D'Addario EXL120-7 Set Corde Elettrica EXL
|Prezzo:||EUR 7,00 Spedizione GRATUITA per ordini superiori a EUR 29. Maggiori informazioni|
|Tutti i prezzi includono l'IVA.|
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- Il set EXL120-7, uno dei set D'Addario da 7 corde più venduti, garantisce timbri decisi e massima flessibilità. Un set standard per molte chitarre elettriche a 7 corde.
- Le XL Nickel Wound, le corde D'Addario più famose per chitarra elettrica, hanno un'anima esagonale in acciaio al carbonio rivestita con precisione in acciaio nichelato. Ne risultano corde caratterizzate da un timbro brillante e duraturo e da un'intonazione eccezionale, perfette per un'ampia varietà di chitarre e generi musicali.
- Set da 7 corde dal rivestimento leggero per garantire la massima flessibilità e un suono deciso
- Corde round wound con rivestimento in acciaio nichelato per un timbro brillante
- Buste eco-friendly, anti corrosione per corde sempre fresche
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That said, I personally own four electric guitars, and the studio I work at has about a dozen more. Over the past 15+ years as a musician, sound engineer, and stage hand, I have almost certainly played or recorded well over a hundred. So while I cannot personally swear to have done a scientific head-to-head double-blind test between every brand of strings, I can say a few things pretty categorically. And I have tried a ton of different makes of string, from Ernie Ball to GHS to La Bella to mail-order to store-brand, etc etc. (For bass, I prefer other brands than D'Addario, but that's a seperate review).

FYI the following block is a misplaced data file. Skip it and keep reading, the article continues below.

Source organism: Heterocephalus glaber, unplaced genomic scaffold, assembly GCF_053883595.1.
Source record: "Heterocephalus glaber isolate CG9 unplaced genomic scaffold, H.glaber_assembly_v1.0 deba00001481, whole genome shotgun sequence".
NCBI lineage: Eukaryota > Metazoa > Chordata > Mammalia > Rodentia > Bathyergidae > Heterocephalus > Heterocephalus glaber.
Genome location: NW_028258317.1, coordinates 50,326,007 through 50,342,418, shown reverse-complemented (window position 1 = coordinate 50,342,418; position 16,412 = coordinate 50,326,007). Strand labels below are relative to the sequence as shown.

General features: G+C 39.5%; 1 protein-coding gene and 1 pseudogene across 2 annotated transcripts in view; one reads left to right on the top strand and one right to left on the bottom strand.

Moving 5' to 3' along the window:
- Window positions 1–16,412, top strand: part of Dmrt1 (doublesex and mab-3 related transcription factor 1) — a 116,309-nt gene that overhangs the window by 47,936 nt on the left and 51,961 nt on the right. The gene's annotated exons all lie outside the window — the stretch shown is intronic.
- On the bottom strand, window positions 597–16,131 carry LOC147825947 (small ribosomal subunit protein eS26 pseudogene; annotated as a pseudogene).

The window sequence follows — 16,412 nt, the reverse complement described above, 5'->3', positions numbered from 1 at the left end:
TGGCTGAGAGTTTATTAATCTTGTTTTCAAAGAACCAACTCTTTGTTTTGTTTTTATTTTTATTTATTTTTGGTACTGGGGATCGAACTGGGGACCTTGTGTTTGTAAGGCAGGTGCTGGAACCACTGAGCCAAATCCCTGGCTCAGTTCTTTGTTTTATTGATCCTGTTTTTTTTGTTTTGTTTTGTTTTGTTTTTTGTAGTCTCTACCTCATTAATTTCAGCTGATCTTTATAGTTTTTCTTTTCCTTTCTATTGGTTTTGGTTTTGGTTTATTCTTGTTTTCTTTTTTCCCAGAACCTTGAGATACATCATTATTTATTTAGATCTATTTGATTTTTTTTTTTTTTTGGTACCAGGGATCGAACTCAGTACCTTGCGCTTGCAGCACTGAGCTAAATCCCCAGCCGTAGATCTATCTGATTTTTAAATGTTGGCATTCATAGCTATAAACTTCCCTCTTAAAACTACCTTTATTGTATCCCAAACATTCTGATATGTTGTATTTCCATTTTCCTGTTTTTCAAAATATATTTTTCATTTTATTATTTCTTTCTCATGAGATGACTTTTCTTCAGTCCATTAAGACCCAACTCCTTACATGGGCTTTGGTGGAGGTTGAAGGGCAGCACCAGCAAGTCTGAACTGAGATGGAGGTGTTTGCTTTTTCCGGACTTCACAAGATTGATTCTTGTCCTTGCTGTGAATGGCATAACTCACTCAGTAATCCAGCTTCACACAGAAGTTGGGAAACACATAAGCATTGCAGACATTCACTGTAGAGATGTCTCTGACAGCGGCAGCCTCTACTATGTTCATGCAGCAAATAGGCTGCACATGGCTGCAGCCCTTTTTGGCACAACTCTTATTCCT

Sound-wise and playability-wise, these D'Addario Nickel Wounds are great. They have a high-quality, "as-expected" sound for a new guitar string, straight down the middle of how a roundwound nickel string should sound.
Longevity is a more-complicated story, and widely misunderstood. First off, here are the things that compromise metal guitar strings, in approximate order or importance:
1. Metal fatigue. Over time, bending and vibrating a piece of metal causes it to become more brittle and to develop microscopic cracks. Tension, stretching, and deformation exacerbate this condition, which is why even coated strings that are never played become dull and dead-sounding after a couple months of sitting on a guitar, compared to an identical set sitting in its package. This wears out strings faster if you play them, but also even if you just leave them sitting on your guitar. In my experience, D'Addario strings are among the best, if not the best, in terms of mainstream commercial guitar strings when it comes to staying supple, soft, and flexible.